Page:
Resources. The second priority is to improve the accuracy and 
reliability of management information pertaining to the department's 
mission-critical assets, including military equipment, real property, 
and general equipment, and validating improvement through existence 
and completeness testing. The DOD Comptroller directed the DOD 
components participating in the FIAR Plan--the departments of the 
Army, Navy, Air Force and the Defense Logistics Agency--to use a 
standard process and aggressively modify their activities to support 
and emphasize achievement of the priorities. 

GAO supports DOD's current approach of focusing and prioritizing 
efforts in order to achieve incremental progress in addressing 
weaknesses and making progress toward audit readiness. Budgetary and 
asset information is widely used by DOD managers at all levels, so its 
reliability is vital to daily operations and management. DOD needs to 
provide accountability over the existence and completeness of its 
assets. Problems with asset accountability can further complicate 
critical functions, such as planning for the current troop withdrawals. 

In May 2010, DOD introduced a new phased approach that divides 
progress toward achieving financial statement auditability into five 
waves (or phases) of concerted improvement activities (see appendix 
I). According to DOD, the components' implementation of the 
methodology described in the 2010 FIAR Plan is essential to the 
success of the department's efforts to ultimately achieve full 
financial statement auditability. To assist the components in their 
efforts, the FIAR guidance, issued along with the revised plan, 
details the implementation of the methodology with an emphasis on 
internal controls and supporting documentation that recognizes both 
the challenge of resolving the many internal control weaknesses and 
the fundamental importance of establishing effective and efficient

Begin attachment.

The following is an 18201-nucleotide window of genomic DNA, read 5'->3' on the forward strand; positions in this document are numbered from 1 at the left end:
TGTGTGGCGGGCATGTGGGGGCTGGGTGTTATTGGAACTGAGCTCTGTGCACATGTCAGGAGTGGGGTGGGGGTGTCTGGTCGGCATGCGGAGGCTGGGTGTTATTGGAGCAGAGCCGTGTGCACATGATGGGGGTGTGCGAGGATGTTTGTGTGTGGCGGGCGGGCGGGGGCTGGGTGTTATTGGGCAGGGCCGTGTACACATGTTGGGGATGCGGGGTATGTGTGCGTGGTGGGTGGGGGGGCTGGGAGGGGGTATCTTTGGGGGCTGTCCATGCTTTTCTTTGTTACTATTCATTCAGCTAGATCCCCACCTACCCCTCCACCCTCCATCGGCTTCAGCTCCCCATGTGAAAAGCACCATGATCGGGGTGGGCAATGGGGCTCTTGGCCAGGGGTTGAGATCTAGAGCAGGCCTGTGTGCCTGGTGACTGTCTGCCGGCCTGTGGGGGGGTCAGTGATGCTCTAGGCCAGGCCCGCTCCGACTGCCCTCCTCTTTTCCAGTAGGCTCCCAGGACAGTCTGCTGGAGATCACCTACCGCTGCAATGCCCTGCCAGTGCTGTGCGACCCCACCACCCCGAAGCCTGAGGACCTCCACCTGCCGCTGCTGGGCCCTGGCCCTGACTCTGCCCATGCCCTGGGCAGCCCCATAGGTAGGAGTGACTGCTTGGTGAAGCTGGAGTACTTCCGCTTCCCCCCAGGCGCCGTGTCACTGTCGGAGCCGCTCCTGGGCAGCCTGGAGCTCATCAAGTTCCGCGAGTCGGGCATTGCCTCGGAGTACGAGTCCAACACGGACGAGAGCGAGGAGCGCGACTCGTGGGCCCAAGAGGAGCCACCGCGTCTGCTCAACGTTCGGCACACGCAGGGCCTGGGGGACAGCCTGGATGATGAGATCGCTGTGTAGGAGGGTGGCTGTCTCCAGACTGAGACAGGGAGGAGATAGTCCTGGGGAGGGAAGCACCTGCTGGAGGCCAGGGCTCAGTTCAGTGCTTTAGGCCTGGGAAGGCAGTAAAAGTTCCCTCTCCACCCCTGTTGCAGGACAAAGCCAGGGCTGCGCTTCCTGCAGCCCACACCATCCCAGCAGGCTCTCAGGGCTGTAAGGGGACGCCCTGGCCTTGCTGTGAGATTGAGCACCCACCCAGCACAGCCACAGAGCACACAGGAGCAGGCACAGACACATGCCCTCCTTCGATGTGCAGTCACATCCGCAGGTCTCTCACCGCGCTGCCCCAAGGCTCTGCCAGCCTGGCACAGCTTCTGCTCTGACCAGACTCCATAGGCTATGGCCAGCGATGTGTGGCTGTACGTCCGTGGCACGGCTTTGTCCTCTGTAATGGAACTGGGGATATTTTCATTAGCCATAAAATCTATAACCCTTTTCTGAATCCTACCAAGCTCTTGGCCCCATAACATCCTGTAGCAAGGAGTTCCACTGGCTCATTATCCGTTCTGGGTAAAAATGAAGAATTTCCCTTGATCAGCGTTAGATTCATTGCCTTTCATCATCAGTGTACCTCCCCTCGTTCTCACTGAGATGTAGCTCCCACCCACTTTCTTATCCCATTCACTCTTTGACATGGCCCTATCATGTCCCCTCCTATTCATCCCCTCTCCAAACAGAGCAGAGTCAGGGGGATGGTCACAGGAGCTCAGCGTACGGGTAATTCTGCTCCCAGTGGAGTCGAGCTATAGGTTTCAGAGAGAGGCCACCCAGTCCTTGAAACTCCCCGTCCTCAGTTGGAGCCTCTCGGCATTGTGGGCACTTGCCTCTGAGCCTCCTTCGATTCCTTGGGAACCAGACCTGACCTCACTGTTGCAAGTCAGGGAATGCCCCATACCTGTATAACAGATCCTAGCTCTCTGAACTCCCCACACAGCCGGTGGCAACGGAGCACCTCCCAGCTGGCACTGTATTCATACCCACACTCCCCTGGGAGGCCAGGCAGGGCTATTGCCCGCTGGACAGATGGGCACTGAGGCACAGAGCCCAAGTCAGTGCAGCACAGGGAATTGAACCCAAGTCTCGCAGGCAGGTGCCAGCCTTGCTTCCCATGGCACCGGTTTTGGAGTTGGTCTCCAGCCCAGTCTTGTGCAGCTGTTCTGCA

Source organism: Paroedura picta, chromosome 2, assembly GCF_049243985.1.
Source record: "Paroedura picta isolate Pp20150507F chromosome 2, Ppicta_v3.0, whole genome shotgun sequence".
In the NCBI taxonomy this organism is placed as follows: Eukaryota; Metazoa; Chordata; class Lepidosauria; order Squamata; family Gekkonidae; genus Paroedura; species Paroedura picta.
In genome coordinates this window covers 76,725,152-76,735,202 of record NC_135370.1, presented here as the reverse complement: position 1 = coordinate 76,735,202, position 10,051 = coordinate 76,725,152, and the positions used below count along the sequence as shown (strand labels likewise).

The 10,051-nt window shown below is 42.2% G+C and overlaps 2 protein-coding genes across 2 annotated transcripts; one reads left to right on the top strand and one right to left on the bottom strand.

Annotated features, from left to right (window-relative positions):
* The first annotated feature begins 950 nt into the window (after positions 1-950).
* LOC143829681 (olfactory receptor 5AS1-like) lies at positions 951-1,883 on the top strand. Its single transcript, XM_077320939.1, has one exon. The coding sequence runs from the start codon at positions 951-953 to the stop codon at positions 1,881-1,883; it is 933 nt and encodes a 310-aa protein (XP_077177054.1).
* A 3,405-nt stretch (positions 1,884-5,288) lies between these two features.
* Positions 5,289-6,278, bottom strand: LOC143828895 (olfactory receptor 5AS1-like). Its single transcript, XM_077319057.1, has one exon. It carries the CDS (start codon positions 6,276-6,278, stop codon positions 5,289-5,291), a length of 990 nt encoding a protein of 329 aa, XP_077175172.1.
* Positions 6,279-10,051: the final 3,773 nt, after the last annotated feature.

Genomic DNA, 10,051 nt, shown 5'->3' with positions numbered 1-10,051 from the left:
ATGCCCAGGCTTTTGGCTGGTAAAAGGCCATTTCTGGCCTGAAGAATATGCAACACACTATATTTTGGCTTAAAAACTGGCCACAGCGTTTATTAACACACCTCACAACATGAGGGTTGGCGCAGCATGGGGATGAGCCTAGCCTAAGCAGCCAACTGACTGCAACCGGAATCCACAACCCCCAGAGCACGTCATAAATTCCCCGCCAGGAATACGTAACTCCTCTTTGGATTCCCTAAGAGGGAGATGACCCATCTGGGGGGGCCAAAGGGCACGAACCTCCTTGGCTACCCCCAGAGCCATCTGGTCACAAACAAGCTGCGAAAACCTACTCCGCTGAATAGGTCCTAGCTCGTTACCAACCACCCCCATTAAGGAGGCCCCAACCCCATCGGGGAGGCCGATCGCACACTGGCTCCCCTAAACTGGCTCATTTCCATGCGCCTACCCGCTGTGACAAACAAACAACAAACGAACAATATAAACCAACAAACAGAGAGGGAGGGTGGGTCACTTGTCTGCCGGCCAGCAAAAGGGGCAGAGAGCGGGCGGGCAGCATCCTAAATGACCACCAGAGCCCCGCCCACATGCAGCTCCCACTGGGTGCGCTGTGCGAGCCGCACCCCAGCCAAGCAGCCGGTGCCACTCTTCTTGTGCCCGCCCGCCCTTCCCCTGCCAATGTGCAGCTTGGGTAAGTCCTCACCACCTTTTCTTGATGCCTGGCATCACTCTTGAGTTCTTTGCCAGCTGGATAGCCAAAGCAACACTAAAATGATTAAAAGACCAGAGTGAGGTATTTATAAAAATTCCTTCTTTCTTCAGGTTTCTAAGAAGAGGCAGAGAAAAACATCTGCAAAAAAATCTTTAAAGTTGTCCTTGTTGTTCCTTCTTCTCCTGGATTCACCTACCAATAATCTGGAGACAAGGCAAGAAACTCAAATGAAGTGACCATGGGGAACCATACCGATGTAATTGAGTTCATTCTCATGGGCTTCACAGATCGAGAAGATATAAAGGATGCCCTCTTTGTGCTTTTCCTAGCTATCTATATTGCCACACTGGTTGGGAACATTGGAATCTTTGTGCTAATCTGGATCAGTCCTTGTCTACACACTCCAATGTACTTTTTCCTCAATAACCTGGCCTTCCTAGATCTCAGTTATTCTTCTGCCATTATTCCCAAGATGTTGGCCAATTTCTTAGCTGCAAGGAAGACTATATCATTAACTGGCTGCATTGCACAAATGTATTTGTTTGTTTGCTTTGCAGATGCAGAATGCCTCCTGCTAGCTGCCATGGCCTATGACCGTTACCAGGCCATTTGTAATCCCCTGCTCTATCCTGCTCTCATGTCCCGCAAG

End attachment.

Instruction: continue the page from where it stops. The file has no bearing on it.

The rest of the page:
financial management. The FIAR Guidance provides the process for the 
components to follow, through their individual Financial Improvement 
Plans, in assessing processes, controls, and systems; identifying and 
correcting weaknesses; assessing, validating, and sustaining 
corrective actions; and achieving full auditability. The guidance 
directs the components to identify responsible organizations and 
personnel and resource requirements for improvement work. In 
developing their plans, components use a standard template that 
comprises data fields aligned to the methodology. The consistent 
application of a standard methodology for assessing the components' 
current financial management capabilities can help establish valid 
baselines against which to measure, sustain, and report progress. 

Numerous Challenges Must Be Addressed in Order for DOD to Successfully 
Reform Financial Management: 

Improving the department's financial management operations and thereby 
providing DOD management and the Congress more accurate and reliable 
information on the results of its business operations will not be an 
easy task. It is critical that the current initiatives being led by 
the DOD Deputy Chief Management Officer and the DOD Comptroller be 
continued and provided with sufficient resources and ongoing 
monitoring in the future. Absent continued momentum and necessary 
future investments, the current initiatives may falter, similar to 
previous efforts. Below are some of the key challenges that the 
department must address in order for the financial management 
operations of the department to improve to the point where DOD may be 
able to produce auditable financial statements. 

Committed and sustained leadership. The FIAR Plan is in its sixth year 
and continues to evolve based on lessons learned, corrective actions, 
and policy changes that refine and build on the plan. The DOD 
Comptroller has expressed commitment to the FIAR goals, and 
established a focused approach that is intended to help DOD achieve 
successes in the near term. But the financial transformation needed at 
DOD, and its removal from GAO's high-risk list, is a long-term 
endeavor. Improving financial management will need to be a cross-
functional endeavor. It requires the involvement of DOD operations 
performing other business functions that interact with financial 
management--including those in the high-risk areas of contract 
management, supply chain management, support infrastructure